From points 1 and 2, we have a good idea of the number of layers your application needs. Let us say we have about 6 signal layers and 6 plane layers. You can load a preset stackup in Altium Designer using the Layer Stack Manager. Select Tool -> Presets -> 12 Layers to create a default PCB stackup. You can then define each layer as a plane or signal layer. You can also define the dielectric properties (Dk and Df values), as well as the copper weight in each layer. We now need to modify the default stackup with parameters for our particular PCB laminate material.
The default stackup is fine for lower speed boards with low routing density, but it's not the best choice for high-speed PCBs. The image below shows a 12 layer stackup with a typical signal-plane-signal-plane alternating layer arrangement; this arrangement is a good place to start for a high-speed PCB. Note that the layer names in the left column are the default names for the preset stackup; you can change these to whatever you like in order to help your layout and routing process.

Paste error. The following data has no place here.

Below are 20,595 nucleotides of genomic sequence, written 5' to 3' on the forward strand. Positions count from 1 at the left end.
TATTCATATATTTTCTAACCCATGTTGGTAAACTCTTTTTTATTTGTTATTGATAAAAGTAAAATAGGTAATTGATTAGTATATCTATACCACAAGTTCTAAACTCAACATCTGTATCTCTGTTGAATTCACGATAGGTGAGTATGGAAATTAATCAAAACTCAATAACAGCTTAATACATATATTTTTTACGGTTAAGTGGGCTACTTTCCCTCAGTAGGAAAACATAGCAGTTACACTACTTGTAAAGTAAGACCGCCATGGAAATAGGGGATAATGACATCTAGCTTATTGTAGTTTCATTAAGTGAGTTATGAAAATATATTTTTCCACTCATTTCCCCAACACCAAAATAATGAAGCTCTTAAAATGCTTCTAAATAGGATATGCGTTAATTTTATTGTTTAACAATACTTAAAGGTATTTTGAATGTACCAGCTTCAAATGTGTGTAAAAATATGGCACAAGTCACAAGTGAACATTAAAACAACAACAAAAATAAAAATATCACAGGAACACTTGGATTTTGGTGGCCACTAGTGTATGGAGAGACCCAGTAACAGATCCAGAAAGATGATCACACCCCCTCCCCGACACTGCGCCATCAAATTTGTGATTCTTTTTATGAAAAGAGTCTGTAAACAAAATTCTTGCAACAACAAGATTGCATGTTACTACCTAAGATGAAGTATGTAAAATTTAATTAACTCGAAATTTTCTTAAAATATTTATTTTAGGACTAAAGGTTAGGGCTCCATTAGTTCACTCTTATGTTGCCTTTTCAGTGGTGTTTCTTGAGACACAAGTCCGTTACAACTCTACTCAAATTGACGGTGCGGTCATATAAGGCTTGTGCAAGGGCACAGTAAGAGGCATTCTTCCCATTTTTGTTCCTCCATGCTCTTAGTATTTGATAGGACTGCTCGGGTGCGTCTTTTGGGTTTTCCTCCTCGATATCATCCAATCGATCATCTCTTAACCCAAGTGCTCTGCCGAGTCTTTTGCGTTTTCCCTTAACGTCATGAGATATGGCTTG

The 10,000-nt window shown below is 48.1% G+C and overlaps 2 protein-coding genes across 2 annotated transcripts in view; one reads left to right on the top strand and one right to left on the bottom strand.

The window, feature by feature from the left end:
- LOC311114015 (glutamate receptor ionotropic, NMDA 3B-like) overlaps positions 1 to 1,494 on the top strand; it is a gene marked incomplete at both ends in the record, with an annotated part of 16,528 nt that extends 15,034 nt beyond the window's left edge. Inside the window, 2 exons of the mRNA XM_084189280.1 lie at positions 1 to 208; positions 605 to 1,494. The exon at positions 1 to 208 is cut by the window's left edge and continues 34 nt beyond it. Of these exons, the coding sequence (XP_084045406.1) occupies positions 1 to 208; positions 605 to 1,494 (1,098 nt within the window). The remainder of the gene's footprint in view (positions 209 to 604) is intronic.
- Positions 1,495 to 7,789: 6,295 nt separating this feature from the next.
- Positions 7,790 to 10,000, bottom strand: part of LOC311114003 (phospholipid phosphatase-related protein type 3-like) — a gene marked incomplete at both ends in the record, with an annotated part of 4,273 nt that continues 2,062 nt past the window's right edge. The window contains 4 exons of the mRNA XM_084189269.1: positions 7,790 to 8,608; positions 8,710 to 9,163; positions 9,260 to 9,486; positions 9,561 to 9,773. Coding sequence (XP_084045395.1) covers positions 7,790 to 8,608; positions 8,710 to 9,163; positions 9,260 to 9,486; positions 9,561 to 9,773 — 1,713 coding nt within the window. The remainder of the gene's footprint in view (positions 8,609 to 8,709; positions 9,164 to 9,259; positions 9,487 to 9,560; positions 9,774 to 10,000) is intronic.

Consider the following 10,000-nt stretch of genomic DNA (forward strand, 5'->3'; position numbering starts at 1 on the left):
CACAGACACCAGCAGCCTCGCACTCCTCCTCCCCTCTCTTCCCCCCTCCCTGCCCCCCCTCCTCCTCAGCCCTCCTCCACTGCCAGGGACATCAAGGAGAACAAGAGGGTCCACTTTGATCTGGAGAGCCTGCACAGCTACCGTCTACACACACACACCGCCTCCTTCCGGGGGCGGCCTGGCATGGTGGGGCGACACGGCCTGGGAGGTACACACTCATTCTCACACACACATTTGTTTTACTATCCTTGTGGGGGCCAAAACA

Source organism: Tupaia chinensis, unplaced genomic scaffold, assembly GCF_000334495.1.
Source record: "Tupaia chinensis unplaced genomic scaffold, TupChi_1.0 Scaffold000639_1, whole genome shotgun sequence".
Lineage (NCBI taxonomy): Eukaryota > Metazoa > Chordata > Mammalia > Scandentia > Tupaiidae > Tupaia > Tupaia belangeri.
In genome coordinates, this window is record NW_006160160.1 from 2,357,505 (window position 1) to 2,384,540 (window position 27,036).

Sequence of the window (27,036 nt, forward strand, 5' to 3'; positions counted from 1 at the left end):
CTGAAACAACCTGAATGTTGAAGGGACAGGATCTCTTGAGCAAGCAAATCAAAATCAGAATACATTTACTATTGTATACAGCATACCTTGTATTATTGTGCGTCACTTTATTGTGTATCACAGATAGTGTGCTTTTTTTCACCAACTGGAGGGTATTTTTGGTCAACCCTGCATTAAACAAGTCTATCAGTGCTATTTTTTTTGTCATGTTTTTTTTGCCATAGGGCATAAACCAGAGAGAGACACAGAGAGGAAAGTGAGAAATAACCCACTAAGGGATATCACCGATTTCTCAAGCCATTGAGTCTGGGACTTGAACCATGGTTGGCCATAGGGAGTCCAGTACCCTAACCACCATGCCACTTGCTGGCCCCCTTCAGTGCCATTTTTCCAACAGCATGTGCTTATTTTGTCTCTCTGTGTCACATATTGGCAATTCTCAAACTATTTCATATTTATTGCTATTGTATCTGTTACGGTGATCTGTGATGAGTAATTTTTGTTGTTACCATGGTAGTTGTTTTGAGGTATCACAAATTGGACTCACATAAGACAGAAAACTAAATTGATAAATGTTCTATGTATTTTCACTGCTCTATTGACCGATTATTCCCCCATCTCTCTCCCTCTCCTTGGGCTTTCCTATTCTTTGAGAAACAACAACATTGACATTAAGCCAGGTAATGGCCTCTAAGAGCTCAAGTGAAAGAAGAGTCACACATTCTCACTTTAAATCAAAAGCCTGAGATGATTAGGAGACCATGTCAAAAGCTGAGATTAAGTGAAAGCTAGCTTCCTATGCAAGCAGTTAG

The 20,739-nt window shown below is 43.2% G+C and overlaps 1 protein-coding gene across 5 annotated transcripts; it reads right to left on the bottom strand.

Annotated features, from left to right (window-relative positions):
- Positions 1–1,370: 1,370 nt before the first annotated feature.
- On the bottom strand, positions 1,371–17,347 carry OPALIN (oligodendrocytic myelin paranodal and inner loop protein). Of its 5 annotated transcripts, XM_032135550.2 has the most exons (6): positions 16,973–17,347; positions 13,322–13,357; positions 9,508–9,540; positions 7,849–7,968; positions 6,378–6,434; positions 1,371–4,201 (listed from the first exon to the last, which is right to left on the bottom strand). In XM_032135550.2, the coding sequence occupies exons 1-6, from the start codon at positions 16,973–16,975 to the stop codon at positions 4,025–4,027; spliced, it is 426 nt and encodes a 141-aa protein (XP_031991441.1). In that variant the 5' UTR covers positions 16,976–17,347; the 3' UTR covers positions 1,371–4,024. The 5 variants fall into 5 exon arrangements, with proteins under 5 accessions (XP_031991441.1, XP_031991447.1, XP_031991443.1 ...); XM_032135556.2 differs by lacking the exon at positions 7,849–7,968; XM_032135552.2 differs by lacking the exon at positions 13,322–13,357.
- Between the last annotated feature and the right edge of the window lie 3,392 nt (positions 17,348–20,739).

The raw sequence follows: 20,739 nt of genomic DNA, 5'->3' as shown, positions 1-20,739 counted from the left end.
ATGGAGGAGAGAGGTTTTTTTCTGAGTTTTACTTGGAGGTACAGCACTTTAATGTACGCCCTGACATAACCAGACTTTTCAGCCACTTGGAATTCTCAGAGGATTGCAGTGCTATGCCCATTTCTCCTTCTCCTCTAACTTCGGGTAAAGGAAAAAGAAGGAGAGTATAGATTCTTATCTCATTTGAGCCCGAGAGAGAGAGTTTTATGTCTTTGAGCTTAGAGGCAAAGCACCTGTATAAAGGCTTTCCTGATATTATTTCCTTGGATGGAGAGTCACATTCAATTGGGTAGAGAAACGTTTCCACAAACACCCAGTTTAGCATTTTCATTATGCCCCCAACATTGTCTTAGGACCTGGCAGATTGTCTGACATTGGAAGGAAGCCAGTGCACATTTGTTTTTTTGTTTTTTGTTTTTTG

If we are not happy with the default materials, you can change them and insert the correct material, thickness, Dk, and Df. You can also load a standard PCB laminate from the Stackup Material Library. This is probably one of the most important pitfalls that happens in PCB stackup design: choosing a stackup that does not match standard materials or the material set available at your manufacturer. Be sure to check that your stackup material is available and that your laminate thickness matches your vendor's specifications. This becomes quite important in the next task as the impedance of your traces will depend on the laminate thickness.